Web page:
The U.S. Centers for Disease Control and Prevention said that it is urging organizers to cancel or postpone in-person events with 50 people or more in attendance throughout the United States.
In the United States, the number of reported coronavirus infections is over 2,000 with at least 49 deaths. Congress’s in-house doctor privately tells Capitol Hill staffers that he expects 70 to 150 million people in the U.S. will contract the coronavirus.
Six states announce plans to close all public schools: Oregon, Ohio, Michigan, Maryland, Kentucky and New Mexico. Schools in Houston, Texas, and near Seattle are also closing. Almost 5 million children are being impacted by the closings.
All major sporting events in the United States are halted. The NCAA has canceled for the first time ever the men and women’s college basketball tournaments known as March Madness.
Other states and cities throughout the U.S. follow suite and begin enforcing stay at home measures.
In Mid March, testing in the U.S. is expanded and cases in the U.S. explode.
By March 26 the United States has at least 81,321 people are known to have been infected with the coronavirus, including more than 1,000 deaths — more cases than China, Italy or any other country. March 31 the top government scientists battling the coronavirus estimated that the deadly pathogen could kill 100,000 to 240,000 Americans.
New York State emerges as the next Corona virus hot spot.
As of today, there are over 102,863 confirmed cases of the coronavirus in the state, including more than 57,159 in New York City. At least 2,935 people with COVID-19 have died in the state, which has the largest number — around 38 percent — of confirmed cases in the U.S.
As Europe and the U.S. struggle to “flatten the curve” and the virus’s spread, Asian cities are beginning to see new cases from travelers arriving from the west.
Self quarantine or worse lockdown restrictions will last well into the summer. Once the virus infection rate goes down, it WON’T mean it’s gone!
The chart below shows only a fraction of people in states with a growing COVID-19 caseload, have been tested.
This begs the question-How many people REALLY have the virus, have had the virus, or have died from the Corona virus? If you’ve ever been to NYC, you know that containing a HIGHLY contagious virus that is easily spread by droplets that may be able to last for days on subways, taxi seats, counter tops, handrails, and the like, is next to impossible-especially since “It” was assuredly already part of daily life in NYC and other transient cities for weeks before testing was implemented.
Epidemiologists say that even after countries contain their first outbreaks, the virus is likely to return in later waves, as the flu pandemic of 1918 did.
A sizable group of infected people are asymptomatic and show no signs at all. These “carriers” are likely to continue to spread the virus. This raises the concern that the epidemic will evade control for months to come.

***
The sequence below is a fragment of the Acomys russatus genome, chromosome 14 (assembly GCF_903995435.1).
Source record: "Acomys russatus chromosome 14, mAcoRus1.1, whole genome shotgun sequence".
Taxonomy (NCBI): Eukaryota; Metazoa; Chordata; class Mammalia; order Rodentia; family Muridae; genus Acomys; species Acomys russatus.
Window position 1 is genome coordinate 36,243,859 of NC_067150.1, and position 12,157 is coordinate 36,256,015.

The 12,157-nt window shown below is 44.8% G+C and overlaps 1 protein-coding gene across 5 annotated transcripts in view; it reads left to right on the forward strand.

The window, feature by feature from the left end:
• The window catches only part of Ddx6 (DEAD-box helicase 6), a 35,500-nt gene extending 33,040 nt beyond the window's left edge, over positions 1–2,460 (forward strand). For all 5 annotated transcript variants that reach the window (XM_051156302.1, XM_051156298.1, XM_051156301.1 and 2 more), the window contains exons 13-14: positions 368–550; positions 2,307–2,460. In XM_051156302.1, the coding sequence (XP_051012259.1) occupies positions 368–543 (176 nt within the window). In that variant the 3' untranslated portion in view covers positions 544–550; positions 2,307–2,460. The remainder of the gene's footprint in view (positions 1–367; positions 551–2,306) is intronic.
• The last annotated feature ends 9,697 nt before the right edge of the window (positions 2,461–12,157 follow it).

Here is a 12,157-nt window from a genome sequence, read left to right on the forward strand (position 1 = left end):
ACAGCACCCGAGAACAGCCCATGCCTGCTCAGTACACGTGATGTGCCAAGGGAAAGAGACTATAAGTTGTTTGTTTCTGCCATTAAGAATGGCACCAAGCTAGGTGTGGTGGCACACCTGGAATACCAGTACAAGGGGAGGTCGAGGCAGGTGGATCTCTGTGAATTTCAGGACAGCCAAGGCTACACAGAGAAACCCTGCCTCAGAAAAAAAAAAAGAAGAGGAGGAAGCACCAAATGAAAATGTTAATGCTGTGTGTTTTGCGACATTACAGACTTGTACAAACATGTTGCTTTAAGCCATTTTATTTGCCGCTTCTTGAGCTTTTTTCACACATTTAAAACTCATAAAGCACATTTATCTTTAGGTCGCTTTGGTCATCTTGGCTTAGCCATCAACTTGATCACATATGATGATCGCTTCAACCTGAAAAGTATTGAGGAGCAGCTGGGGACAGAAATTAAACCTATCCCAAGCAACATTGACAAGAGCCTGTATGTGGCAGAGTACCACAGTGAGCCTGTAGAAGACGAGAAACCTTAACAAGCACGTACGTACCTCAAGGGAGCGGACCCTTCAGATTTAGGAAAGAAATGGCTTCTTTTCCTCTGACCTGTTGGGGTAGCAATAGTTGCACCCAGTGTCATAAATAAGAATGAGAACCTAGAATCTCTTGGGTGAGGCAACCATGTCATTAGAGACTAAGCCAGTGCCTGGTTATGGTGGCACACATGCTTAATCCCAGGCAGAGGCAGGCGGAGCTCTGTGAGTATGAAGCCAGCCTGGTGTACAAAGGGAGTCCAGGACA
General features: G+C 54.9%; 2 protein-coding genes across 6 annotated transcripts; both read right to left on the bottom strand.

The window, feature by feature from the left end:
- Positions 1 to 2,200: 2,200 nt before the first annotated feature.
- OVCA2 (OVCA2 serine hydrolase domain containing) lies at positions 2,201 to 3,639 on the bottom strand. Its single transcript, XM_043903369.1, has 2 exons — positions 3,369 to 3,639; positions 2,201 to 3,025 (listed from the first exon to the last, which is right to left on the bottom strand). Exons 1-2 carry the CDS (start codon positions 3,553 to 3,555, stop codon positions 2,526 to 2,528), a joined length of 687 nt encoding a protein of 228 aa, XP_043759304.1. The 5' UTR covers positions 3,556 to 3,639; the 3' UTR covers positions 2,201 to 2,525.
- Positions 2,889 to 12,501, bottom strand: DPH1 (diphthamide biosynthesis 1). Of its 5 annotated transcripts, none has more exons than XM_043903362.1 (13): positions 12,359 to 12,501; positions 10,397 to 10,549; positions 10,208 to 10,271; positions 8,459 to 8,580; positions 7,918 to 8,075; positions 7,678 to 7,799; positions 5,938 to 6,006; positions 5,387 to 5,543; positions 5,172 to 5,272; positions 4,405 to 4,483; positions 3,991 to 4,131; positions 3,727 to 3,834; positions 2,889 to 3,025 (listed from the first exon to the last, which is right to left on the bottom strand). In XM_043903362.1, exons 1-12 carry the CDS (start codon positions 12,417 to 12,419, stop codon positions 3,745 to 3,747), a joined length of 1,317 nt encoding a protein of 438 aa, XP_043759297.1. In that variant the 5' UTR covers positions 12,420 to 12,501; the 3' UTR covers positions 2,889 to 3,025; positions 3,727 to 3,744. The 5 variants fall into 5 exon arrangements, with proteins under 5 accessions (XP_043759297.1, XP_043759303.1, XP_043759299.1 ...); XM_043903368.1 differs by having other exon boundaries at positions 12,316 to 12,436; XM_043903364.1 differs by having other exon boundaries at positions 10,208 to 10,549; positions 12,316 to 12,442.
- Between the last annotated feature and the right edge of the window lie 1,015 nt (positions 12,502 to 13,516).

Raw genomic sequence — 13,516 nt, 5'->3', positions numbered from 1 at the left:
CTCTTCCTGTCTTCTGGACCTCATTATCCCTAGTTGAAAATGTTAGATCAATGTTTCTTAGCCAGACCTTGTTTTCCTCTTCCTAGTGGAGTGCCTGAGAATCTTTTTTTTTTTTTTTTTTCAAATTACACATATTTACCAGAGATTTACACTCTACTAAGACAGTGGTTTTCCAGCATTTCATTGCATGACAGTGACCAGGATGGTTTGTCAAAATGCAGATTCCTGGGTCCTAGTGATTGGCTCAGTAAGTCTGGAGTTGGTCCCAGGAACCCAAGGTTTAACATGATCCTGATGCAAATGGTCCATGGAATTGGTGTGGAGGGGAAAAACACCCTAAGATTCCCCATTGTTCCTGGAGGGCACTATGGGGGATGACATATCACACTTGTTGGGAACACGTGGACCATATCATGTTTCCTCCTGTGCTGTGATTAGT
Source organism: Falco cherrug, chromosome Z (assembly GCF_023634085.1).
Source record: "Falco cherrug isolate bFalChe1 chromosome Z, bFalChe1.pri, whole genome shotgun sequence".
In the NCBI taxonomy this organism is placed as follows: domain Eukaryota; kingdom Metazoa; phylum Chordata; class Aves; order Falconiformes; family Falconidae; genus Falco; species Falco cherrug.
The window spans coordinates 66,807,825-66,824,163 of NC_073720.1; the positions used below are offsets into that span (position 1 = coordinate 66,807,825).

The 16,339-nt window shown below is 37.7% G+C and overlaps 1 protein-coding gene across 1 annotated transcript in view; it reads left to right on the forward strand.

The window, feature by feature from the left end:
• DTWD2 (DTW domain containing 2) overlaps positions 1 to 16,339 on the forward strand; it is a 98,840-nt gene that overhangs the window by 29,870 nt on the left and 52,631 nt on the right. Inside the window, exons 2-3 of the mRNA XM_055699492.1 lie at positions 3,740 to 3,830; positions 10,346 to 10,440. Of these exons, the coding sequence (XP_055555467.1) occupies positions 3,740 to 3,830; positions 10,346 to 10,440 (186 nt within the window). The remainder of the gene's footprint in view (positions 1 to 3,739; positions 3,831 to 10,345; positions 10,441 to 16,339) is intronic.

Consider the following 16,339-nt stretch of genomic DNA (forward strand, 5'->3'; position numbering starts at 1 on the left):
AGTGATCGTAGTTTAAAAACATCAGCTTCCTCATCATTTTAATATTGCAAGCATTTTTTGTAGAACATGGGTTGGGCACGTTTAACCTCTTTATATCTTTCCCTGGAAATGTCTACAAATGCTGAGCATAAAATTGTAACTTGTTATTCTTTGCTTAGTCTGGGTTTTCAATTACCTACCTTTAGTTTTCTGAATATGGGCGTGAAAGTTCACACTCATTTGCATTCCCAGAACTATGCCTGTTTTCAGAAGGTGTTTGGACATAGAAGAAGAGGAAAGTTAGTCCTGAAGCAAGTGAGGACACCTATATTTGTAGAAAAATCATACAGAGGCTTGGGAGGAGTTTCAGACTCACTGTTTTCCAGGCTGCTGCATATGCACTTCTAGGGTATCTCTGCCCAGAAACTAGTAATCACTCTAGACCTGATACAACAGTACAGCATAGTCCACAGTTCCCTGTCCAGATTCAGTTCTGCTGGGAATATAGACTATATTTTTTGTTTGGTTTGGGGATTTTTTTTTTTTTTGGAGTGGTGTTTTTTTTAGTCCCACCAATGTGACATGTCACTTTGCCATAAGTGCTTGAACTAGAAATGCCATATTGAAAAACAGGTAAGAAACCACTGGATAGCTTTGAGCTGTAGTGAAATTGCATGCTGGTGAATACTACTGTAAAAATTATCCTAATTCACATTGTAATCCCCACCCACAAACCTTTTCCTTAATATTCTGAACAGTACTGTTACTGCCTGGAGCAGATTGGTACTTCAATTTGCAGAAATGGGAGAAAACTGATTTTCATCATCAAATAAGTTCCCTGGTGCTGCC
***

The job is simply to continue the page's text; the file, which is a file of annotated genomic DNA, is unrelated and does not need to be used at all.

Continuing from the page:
The Good News….yes there is some good news! And it will get better!!!
The race is on to find a “cure.” Scientist around the world are pooling their resources and sharing their talents to find what is and isn’t working. I believe we will find the correct protocol in the next few months!
WE ARE HOPEFULLY LEARNING WE ALL NEED TO LEARN TO LIVE AND PLAY NICE WITH ONE ANOTHER. WE ARE IN THIS TOGETHER. NO COUNTRY IS AN ISLAND.
New Rapid Testing Soon To Be Available
The U.S. Food and Drug Administration (FDA), has announced that a new test by Abbott Medical Labs will be able to deliver results in as little as five minutes.
“This is going to be the fastest molecular point-of-care test to date,” said John Frels, Ph.D., Abbott’s vice president of research and development, in an interview with ABC News. “It generates a positive result in 5 minutes and negative results in 13 minutes.” An “at home test” may soon be available.
Prescription Drugs Show Promise
The US Food and Drug Administration (FDA) approved limited emergency use for chloroquine and hydroxychloroquine as a treatment for COVID-19.
President Trump, announced two weeks ago that antimalarial drugs, chloroquine and hydroxychloroquine/Plaquenil, were approved by the FDA to be tested as a treatment for COVID-19.
Based on promising results in France, Chloroquine is being tested in various clinical trials conducted by government agencies and academic institutions around the world. It’s too soon to know if these drugs are part of the answer. They have some potentially serious side effects. However, when faced with being placed on a ventilator, or worse death, these drugs may provide the only hope-for now at least.
Favilavir, is the first approved Coronavirus drug in China
The National Medical Products Administration of China has approved the use of Favilavir, an anti-viral drug, as a treatment for coronavirus. The drug has reportedly shown efficacy in treating the disease with minimal side effects in a clinical trial involving 70 patients. The clinical trial is being conducted in Shenzhen, Guangdong province. Other trials are underway in China and other countries.
For Now Here Is What I Recommend
Self-quarantine restrictions and preventative hygiene have been shown to slow the progression of the corona virus.
Take preventative action NOW. If needed take any needed supplements to boost your immune system.
If you have fibromyalgia this is the time to get healthy! Here is the Wednesday Night Fibromyalgia Live Q&A From April 2nd
P.S. Join me Tuesday noon CDT and Wednesday 6pm CDT for a special Facebook Live Corona Virus Get Healthy Stay Healthy Q&A